Staying One Step Ahead
Almost 2 out of every 3 visitors to your website is not human.
That’s according to a recent report by Incapsula, which found that up to 61.5% of all website traffic is bot (non-human) traffic. If Incapsula’s figures are correct, bot traffic has grown by 20.6% since 2012.
As shown in the pie chart, one third of these bots are search engines or other “good” bots.
Of the “bad” bots, 5% are scrapers, 4.5% are hacking tools, 0.5% are spammers, and 20.5% are other impersonators. This is an 8% increase in impersonator bots since 2012.
Good Bot, Bad Bot
Some bots—or software applications that run automated tasks over the internet—are malicious.
Malicious bots do things like leave spam comments and links, or attempt to exploit sites in order to install malware. Obviously you don’t want these sorts of bots attacking your website. There are a number of things that we here at WP Engine do to stay ahead of these types of bots (more on this below).
Other bots have good intentions. The “good” bots crawl the web to perform automated tasks that are helpful, such as indexing websites, collecting analytical data, or archiving internet content. You can read more about the benefits of good bots in this previous WP Engine blog post.
Although good bots are necessary for site growth, the increase in overall bot traffic can put more pressure on your website’s servers. Luckily, so long as you are hosting with WP Engine you don’t need to worry. This is because our caching infrastructure is robust enough to handle a flood of traffic while still serving up fresh content.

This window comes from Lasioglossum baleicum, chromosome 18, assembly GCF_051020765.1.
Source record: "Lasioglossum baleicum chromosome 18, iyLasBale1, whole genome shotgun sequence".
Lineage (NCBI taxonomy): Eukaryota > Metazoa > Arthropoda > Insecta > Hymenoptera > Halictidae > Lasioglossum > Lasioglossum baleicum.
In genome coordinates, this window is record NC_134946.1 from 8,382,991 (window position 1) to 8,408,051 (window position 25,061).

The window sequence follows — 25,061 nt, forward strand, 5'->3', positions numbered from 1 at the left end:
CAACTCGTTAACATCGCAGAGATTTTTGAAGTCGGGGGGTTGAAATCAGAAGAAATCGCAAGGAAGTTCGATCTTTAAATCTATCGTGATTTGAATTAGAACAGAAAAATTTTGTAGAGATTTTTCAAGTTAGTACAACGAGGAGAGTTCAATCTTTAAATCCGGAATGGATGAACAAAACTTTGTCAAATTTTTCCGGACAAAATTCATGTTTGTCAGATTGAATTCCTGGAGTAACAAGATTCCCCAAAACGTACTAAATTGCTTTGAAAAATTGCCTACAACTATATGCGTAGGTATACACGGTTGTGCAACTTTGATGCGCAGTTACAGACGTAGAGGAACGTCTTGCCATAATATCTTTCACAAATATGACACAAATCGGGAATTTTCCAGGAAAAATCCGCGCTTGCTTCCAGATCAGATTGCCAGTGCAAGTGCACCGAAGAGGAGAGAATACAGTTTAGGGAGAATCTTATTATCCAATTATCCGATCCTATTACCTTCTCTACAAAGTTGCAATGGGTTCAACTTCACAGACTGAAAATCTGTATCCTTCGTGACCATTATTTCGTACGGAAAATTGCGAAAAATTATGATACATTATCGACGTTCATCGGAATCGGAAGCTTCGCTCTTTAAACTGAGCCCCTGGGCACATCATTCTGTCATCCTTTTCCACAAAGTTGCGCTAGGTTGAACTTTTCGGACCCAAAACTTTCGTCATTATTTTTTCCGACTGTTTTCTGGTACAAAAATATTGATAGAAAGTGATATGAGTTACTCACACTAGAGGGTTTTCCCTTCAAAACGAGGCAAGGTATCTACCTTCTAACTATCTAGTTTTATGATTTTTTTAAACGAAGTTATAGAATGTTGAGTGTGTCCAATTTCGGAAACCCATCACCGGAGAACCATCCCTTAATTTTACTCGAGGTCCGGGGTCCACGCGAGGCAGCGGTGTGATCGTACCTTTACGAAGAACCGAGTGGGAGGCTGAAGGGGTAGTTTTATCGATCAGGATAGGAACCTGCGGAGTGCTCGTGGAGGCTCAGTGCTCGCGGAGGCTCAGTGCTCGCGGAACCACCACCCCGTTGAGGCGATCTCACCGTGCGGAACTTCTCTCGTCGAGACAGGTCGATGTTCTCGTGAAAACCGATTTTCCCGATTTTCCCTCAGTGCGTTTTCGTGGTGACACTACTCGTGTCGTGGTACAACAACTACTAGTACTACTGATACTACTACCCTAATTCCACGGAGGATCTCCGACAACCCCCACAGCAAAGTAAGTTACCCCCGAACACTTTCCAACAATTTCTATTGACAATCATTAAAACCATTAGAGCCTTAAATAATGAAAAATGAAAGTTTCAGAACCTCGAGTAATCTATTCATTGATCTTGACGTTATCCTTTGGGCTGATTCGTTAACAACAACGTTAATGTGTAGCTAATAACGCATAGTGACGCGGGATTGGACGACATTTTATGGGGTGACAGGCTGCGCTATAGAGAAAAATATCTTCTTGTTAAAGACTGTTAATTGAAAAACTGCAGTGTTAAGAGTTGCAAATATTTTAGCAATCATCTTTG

While the general message of the Incapsula report is accurate—there is certainly a trend of more non-human traffic—the numbers and breakdown of different types of bots may not be representative of the wider web.
How Representative is the Data?
Incapsula obtained their data by observing 1.45 billion bot visits to the 20,000 sites operated by their clients over a 90 day period. As noted by Dr Ian Brown, quoted in this story by the BBC, the figures are useful as an indication of the growth in non-human traffic, but may or may not be representative of the wider web.
Jason Cosper, a WordPress and security expert here at WP Engine, agreed that while there certainly has been an increase in bot traffic, the Incapsula data does not necessarily reflect everyone’s experience. He explained:
If you look at WordPress sites in general, you’d see a lot more spam trying to hit them. People and bots trying to throw links into comments and things like that.
There was also a concerted attack during this past spring where a massive botnet was trying to guess weak administrator account passwords. That attack was handled admirably by our network configuration, but it was constantly hitting some sites well into the summer. That amounted to much more than 0.5% of our traffic [the number quoted in the Incapsula report].
Their [Incapsula’s] numbers are what they’re seeing based on their usage. However, it’s not the whole picture.
So while Incapsula has seen a 75% drop in spam bots since their last report, that hasn’t necessarily been experienced by WP Engine or the wider WordPress community.
Being Proactive Against Attacks